A documentary photography essay exploring the concept of Real America.
Working Class. Blue Collar Voters. Real Americans. Every election season these phrases are used by the media as the focal point for their political coverage. This perspective reinforces a cultural hierarchy that excludes the voices of millions of voters (the majority of which are people of color). Devaluing the concerns of such a large segment of the population gives a disproportionate amount of power to a group of people that doesn’t represent the views of most Americans.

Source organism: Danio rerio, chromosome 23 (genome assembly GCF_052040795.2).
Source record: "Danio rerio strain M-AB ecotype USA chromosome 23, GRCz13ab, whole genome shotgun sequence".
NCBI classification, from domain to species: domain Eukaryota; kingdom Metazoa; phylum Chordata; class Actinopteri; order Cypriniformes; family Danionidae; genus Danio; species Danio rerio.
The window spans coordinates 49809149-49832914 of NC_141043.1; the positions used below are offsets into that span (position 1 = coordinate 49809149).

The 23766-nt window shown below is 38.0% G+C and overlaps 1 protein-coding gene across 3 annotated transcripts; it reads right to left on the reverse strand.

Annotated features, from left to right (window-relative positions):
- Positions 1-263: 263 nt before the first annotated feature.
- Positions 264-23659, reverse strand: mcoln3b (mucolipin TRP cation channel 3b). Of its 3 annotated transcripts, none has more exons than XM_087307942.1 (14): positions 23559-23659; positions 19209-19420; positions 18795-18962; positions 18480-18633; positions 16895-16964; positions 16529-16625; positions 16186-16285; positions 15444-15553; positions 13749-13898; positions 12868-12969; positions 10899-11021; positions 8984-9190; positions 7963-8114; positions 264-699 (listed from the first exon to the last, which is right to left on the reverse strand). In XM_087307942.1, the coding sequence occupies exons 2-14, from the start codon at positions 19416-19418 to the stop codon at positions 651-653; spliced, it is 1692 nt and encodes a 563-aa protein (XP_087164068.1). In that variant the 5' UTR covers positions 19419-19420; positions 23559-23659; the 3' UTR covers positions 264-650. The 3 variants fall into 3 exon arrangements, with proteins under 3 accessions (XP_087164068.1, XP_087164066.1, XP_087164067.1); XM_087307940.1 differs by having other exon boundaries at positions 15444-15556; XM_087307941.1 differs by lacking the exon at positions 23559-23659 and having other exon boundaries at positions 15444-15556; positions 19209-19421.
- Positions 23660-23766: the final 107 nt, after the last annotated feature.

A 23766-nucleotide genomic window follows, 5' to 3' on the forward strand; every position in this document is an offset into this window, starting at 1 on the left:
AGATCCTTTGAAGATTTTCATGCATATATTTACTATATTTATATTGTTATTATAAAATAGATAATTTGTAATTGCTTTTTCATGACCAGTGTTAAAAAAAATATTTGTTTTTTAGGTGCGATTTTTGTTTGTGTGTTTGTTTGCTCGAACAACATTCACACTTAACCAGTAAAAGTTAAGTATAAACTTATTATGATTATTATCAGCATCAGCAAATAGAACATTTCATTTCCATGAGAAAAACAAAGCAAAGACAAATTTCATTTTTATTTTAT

It may seem like an unintentional effect of inequality in America but that isn’t the case. Like other forms of institutional bias, the impact is more damaging than other overt forms of discrimination. It shapes the worldview of so many without them noticing, increasing the tendency to view some Americans as less than real. Until the concerns of working class people in Harlem and Los Angeles get as much media attention as those in Scranton and Ohio, the narrative will remain incomplete.
I photograph Real America I see every time I walk out my front door. One can observe the best of this country on these streets, where people from all over the world chase a dream that is increasingly more difficult to achieve.